of judging time. In the afternoon the newspaper came out with the
announcement that Mme. Dauvray's jewellery had been discovered under
the boards. Hippolyte brought in the newspaper, and, cursing their
stupidity, they sat down to decide upon Celia's fate. That, however,
was soon arranged. They would dress her in everything which she wore
when she came, so that no trace of her might be discovered. They would
give her another dose of morphia, sew her up in a sack as soon as she
was unconscious, row her far out on to the lake, and sink her with a
weight attached. They dragged her out from the cupboard, always with
the threat of that bright aluminium flask before her eyes. She fell
upon her knees, imploring their pity with the tears running down her
cheeks; but they sewed the strip of sacking over her face so that she
should see nothing of their preparations. They flung her on the sofa,
secured her as Hanaud had found her, and, leaving her in the old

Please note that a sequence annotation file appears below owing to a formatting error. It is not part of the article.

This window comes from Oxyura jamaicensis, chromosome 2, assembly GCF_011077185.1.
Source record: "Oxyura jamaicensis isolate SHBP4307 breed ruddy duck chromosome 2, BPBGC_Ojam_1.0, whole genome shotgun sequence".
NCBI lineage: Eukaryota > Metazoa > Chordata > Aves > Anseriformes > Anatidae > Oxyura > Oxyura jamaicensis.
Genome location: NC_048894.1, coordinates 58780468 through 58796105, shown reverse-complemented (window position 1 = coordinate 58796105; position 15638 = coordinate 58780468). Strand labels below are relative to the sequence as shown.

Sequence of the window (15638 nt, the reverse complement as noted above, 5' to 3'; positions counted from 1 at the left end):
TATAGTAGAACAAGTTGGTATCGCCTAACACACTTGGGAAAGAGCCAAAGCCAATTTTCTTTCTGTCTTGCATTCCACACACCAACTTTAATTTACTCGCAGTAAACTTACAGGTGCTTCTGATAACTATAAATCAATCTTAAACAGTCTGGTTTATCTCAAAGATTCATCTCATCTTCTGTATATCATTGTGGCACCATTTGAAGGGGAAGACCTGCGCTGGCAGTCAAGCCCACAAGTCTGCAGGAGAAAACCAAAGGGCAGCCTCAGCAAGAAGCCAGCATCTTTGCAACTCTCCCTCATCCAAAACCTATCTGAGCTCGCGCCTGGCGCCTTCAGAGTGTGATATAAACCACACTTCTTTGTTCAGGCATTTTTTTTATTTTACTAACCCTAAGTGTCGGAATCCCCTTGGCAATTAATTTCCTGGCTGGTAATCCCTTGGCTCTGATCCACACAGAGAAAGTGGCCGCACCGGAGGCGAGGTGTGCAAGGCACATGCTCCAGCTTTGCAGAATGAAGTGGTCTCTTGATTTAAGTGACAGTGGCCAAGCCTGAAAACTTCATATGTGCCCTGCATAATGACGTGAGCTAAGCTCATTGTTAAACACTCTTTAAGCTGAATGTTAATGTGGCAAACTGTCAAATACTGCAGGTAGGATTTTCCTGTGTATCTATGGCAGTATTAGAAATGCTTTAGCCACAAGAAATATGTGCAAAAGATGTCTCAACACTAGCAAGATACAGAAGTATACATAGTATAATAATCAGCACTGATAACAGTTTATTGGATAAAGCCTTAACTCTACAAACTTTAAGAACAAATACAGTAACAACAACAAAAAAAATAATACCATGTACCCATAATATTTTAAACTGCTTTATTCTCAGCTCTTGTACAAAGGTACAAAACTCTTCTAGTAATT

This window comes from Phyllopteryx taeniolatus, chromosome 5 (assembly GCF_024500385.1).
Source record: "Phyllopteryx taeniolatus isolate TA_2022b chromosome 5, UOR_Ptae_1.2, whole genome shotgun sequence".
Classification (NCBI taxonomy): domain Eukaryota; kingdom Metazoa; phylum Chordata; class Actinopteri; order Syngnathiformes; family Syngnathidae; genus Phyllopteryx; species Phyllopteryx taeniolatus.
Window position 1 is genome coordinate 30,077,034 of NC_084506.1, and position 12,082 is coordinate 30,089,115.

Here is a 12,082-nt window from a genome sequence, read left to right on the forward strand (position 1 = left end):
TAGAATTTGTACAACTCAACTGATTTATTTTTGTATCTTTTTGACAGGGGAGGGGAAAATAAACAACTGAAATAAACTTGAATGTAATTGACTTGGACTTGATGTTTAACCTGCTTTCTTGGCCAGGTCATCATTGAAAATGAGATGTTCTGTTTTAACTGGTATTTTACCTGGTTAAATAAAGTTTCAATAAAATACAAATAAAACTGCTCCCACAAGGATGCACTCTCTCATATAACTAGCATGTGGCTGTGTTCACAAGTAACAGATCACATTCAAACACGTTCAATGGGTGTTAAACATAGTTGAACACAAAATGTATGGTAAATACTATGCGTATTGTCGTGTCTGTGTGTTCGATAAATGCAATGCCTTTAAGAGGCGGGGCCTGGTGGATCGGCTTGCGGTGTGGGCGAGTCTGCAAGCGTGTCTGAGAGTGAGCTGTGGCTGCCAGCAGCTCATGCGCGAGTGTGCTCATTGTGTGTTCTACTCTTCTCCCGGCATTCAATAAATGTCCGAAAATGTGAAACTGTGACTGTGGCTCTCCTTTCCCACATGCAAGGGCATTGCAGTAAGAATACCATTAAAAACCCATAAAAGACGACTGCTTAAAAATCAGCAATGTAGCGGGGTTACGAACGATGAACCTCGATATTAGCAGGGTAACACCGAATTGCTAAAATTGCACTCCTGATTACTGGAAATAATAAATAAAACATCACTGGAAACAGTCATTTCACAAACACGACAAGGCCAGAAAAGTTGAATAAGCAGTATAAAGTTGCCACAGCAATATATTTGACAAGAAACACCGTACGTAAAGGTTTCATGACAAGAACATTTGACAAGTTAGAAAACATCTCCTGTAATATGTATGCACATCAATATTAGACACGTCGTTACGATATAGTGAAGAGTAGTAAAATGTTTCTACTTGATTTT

woman's charge, sent down Adele for her needle and Hippolyte to get
ready the boat. As Hippolyte opened the door he saw the launch of the
Chef de la Surete glide along the bank.



CHAPTER XXI

HANAUD EXPLAINS


This is the story as Mr. Ricardo wrote it out from the statement of
Celia herself and the confession of Adele Rossignol. Obscurities which
had puzzled him were made clear. But he was still unaware how Hanaud
had worked out the solution.

"You promised me that you would explain," he said, when they were both
together after the trial was over at Aix. The two men had just finished
luncheon at the Cercle and were sitting over their coffee. Hanaud
lighted a cigar.

"There were difficulties, of course," he said; "the crime was so
carefully planned. The little details, such as the footprints, the
absence of any mud from the girl's shoes in the carriage of the
motor-car, the dinner at Annecy, the purchase of the cord, the want of
any sign of a struggle in the little salon, were all carefully thought
out. Had not one little accident happened, and one little mistake been
made in consequence, I doubt if we should have laid our hands upon one
of the gang. We might have suspected Wethermill; we should hardly have
secured him, and we should very likely never have known of the Tace
family. That mistake was, as you no doubt are fully aware--"

"The failure of Wethermill to discover Mme. Dauvray's jewels," said
Ricardo at once.

"No, my friend," answered Hanaud. "That made them keep Mlle. Celie
alive. It enabled us to save her when we had discovered the whereabouts
of the gang. It did not help us very much to lay our hands upon them.
No; the little accident which happened was the entrance of our friend